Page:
Where's the buzz?
100 days until Bayh's big announcement

For Howey Political Report Aug. 17, 2006

For the past year or so Evan Bayh has bounced non-stop around the country like a senatorial version of the Energizer Bunny.

He's visited 24 states at least once and some, like New Hampshire, several times. Earlier this week Indiana's former governor made his fifth appearance in Iowa for 2006, this time to tout his renewable energy plan among state fair goers, attend a series of fundraisers and appear at a "Wake Up Wal-Mart" press conference in Cedar Rapids.

Afterward he was slated to begin a much overdue two-week vacation with Susan and the twins. Hope he has plenty of time to rest and recharge: Only about 100 days remain before Thanksgiving when the senator is expected to announce he will indeed make a run for the White House in 2008.

So far Bayh and his supporters have spent millions of dollars and dedicated thousands of hours to develop a presidential-grade campaign organization. As previously noted on these pages, several respected analysts have been impressed with the resulting infrastructure. But some, like Chuck Todd of National Journal, hedge their praise with questions about the Bayh persona.

"...Bayh has to find a base-rousing issue that he can call his own," Todd wrote in an article ranking the 2008 Democratic contenders. Bayh was listed as fourth, behind Hillary Clinton, John Edwards and Mark Warner. "Maybe it'll come from his union friends, or show up as a radical (but practical) health insurance proposal. Will it be enough to differentiate him from the top three?"

Chris Cillizza of the Washington Post political blog, The Fix, is among Bayh's most influential supporters in the media. He repeatedly ranks the senator among the five Democrats most likely to win the party's presidential nomination. In a recent article the pundit noted the value of the senator's organizational strength in Iowa, but concluded with this paragraph:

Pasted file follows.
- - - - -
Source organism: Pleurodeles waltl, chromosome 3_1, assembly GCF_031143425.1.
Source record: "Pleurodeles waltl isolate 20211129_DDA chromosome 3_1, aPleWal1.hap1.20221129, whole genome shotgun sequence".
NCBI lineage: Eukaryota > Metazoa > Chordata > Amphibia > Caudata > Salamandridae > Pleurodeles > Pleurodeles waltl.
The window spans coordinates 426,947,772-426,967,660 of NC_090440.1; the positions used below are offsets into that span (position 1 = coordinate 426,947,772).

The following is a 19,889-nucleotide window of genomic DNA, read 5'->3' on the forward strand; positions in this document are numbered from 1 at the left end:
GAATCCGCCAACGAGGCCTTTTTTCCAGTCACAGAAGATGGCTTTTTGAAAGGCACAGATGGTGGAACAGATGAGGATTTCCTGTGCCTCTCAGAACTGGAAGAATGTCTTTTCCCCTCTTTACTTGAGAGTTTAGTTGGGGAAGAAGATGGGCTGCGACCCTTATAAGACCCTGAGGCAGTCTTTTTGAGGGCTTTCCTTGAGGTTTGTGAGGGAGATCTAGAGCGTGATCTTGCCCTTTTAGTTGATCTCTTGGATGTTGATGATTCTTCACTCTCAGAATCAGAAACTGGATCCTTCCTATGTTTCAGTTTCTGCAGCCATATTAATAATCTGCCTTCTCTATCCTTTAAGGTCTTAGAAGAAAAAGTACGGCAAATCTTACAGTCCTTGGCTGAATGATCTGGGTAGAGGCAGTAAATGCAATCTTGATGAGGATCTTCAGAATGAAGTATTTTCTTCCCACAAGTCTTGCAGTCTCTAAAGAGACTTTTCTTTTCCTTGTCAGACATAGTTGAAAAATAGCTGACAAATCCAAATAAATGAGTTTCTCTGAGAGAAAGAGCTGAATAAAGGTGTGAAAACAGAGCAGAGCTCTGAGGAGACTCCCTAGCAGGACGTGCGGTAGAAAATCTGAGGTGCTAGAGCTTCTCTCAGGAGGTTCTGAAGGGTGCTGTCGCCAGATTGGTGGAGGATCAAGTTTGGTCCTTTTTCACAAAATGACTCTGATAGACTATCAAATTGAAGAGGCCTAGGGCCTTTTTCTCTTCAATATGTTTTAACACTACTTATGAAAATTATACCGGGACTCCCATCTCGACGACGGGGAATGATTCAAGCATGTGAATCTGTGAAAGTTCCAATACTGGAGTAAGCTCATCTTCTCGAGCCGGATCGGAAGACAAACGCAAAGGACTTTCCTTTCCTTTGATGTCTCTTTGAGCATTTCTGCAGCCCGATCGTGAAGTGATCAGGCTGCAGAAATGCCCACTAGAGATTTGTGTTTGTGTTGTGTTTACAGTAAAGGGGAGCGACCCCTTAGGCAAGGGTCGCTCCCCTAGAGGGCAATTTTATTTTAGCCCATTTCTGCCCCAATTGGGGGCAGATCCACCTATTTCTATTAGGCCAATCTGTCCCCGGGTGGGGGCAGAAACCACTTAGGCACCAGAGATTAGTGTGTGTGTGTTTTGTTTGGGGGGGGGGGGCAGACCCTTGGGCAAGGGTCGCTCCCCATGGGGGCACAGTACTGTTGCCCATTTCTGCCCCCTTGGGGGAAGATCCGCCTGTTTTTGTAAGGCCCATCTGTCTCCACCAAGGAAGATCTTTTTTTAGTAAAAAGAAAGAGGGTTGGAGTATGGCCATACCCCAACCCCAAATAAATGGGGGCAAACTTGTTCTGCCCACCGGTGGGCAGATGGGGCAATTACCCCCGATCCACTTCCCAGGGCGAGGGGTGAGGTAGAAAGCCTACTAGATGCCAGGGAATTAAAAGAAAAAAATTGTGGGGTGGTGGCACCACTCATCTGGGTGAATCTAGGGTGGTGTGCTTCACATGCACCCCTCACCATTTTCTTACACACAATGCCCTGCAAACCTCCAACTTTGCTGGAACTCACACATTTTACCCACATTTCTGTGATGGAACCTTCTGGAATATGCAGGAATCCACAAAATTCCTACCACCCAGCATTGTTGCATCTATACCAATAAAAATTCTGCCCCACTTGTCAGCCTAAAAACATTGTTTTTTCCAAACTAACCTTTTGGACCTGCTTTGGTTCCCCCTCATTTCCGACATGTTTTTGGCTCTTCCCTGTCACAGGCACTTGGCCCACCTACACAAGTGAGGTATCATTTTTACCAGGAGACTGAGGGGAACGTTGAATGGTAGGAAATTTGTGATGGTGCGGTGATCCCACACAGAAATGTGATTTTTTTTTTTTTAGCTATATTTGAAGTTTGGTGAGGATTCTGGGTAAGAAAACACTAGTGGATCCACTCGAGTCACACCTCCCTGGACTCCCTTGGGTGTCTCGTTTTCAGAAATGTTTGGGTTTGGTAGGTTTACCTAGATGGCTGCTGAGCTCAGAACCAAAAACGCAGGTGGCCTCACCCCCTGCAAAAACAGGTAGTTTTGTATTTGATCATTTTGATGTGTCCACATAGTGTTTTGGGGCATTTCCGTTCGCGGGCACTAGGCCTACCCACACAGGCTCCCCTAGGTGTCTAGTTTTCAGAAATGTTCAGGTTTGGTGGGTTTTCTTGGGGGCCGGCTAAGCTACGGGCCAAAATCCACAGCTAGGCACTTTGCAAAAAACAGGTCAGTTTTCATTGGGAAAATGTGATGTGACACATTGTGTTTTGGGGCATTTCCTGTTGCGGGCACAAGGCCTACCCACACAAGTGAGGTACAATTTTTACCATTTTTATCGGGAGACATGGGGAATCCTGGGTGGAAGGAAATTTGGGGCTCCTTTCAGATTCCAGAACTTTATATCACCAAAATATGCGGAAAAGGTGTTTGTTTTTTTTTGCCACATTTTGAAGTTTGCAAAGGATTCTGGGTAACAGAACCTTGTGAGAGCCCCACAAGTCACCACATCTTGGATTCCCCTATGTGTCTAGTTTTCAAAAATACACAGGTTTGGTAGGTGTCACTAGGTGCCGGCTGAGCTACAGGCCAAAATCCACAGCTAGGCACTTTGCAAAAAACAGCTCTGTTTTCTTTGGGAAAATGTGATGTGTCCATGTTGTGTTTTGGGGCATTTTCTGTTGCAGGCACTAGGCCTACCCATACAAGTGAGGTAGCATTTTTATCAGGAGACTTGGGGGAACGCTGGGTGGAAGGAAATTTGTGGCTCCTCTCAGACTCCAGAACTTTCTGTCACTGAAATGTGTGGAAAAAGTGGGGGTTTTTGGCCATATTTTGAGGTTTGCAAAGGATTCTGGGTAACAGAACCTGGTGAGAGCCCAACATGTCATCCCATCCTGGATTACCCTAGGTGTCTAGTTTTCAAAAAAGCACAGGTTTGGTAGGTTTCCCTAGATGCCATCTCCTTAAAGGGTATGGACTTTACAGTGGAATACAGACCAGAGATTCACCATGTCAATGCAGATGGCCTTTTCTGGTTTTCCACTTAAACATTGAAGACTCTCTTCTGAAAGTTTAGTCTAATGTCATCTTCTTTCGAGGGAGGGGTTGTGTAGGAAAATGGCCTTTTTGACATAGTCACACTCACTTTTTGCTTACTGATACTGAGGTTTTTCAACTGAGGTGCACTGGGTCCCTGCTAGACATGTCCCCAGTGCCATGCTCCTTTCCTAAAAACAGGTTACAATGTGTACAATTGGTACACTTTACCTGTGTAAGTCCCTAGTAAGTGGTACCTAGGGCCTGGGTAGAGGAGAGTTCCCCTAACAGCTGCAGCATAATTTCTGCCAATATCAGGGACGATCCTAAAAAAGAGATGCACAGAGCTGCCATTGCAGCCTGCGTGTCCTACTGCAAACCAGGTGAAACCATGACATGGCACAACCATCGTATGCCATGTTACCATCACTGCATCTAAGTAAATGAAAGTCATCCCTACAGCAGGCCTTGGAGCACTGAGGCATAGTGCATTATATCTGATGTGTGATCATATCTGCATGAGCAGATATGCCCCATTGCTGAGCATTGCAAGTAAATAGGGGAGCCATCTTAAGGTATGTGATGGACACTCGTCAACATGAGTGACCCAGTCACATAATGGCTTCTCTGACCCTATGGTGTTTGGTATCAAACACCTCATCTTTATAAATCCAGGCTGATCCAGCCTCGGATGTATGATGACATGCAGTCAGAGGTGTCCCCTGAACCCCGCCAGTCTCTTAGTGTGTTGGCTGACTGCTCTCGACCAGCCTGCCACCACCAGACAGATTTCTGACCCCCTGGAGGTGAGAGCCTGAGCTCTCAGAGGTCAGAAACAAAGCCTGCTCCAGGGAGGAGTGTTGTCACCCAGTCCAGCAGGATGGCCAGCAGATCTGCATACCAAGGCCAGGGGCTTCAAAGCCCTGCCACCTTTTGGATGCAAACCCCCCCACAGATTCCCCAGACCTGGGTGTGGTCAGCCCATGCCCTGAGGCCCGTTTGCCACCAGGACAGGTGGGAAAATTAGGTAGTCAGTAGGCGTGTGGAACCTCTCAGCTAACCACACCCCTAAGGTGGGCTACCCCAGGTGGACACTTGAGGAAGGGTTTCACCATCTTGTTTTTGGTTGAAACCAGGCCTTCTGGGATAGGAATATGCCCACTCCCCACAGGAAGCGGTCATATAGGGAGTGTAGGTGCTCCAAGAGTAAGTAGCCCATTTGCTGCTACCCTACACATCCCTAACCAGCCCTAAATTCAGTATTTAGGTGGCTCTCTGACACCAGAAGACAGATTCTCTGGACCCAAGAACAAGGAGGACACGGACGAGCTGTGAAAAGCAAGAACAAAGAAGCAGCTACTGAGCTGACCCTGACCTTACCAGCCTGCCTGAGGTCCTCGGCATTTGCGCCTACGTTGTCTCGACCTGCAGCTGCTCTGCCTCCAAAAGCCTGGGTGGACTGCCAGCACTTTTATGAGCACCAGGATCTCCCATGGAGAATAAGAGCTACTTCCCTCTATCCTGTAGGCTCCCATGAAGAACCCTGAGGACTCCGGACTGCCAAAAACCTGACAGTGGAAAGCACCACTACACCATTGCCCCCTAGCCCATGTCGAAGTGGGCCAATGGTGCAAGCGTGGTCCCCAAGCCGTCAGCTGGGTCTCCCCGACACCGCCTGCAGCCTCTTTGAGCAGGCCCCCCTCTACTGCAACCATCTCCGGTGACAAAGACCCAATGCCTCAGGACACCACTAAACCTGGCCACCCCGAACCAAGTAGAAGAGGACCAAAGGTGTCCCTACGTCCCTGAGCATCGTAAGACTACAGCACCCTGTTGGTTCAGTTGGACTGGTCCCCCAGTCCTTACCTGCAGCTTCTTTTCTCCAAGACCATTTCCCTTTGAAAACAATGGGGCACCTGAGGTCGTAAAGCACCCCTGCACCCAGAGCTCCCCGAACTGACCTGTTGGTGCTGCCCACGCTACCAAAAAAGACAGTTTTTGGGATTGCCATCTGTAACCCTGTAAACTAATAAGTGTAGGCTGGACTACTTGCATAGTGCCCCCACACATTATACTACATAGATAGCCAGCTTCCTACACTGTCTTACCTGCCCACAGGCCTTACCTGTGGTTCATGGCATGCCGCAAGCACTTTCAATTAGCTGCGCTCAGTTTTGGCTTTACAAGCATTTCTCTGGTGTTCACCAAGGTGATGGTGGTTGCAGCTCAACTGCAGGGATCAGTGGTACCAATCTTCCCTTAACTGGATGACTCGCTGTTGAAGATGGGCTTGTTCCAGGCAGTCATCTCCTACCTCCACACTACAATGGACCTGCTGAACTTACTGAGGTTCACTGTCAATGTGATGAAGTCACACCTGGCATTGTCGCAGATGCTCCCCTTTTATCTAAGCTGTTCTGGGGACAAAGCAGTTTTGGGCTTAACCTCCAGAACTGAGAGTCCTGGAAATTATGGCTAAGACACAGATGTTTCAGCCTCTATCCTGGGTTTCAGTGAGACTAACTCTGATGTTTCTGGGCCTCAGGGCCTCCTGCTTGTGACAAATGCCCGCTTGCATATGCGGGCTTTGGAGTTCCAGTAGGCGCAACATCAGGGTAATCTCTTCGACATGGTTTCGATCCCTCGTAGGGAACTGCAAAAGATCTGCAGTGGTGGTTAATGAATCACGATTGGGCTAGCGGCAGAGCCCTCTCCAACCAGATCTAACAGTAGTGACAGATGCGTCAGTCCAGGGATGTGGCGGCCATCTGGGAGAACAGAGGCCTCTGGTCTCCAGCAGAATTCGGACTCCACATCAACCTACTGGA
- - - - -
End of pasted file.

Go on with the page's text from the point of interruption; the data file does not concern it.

"Bayh's biggest hurdle is his perceived charisma deficit. In his speech yesterday Bayh was competent and engaging but not inspiring or overwhelming. His advisers say - and we agree - that he has made progress in his speaking and stump skills, but much work remains to be done. The question is whether Bayh's low-key charisma will hurt his ability to generate a spark in Iowa."

Well-paid reporters aren't the only ones to wonder if and when a Bayh campaign will be able to create that spark, a buzz, some sort of sizzle that will positively sear his name in the voter consciousness. Naysayers at either fringe eagerly cite lack of such as evidence when proclaiming Bayh's centrist brand will fail. Even some friends are worried - just two weeks ago this writer sat down with an outright Bayh fanatic at an ice cream shop south of Indy who asked much the same question.

But these things must be handled delicately. It's all a matter of timing: The next Iowa presidential caucuses are 15 months out. Peak too soon in today's broadband world and you're a has-been by the end of the week. Too late and you're a never-was. Bayh's competitors are a smart bunch with a variety of assets. Hillary is popular, Edwards portrays charm, John Kerry has name recognition, even Warner emits a neophyte appeal. Bayh faces the seemingly indomitable task of piercing through the media clutter inspired by current events and the rest of the field. His campaign must effectively deliver an incisive message to convince a good number of persuadable moderates that this Hoosier is the real deal.

Supporters may find comfort in the innovative organizational plan implemented last week with Bayh's send-off of 50 paid and trained staffers to the key states of Iowa, New Hampshire, Nevada, South Carolina and Indiana. And, the senator has demonstrated he knows how to stay on message. He repeatedly touts the substance of a successful public career - a former red-state governor, author of a viable energy proposal, smart and tough on security, possesses labor and education credentials, and so on. Again and again, in speech after speech, the senator pounds home these achievements. Any one or combination of events, aided by dumb luck or abetted by extensive foresight and hard work, could create the right setting for Bayh's grand entrance into - or exit from - the country's political psyche.

Evan Bayh was born to politics. He has a significant record as governor and senator. He demonstrates a winning work ethic. He's assembled a staff considered by many to be among the best. He's in the top tier in fundraising. He has a following, and it's growing. Everything is in place for a hard charge at the tape, but sooner or later Bayh must seize our attention, if only for a moment to demonstrate he possesses the ability to inspire and motivate and lead the nation through the good and bad that lay ahead. If he doesn't another candidate certainly will and Bayh's moment will be gone, possibly forever.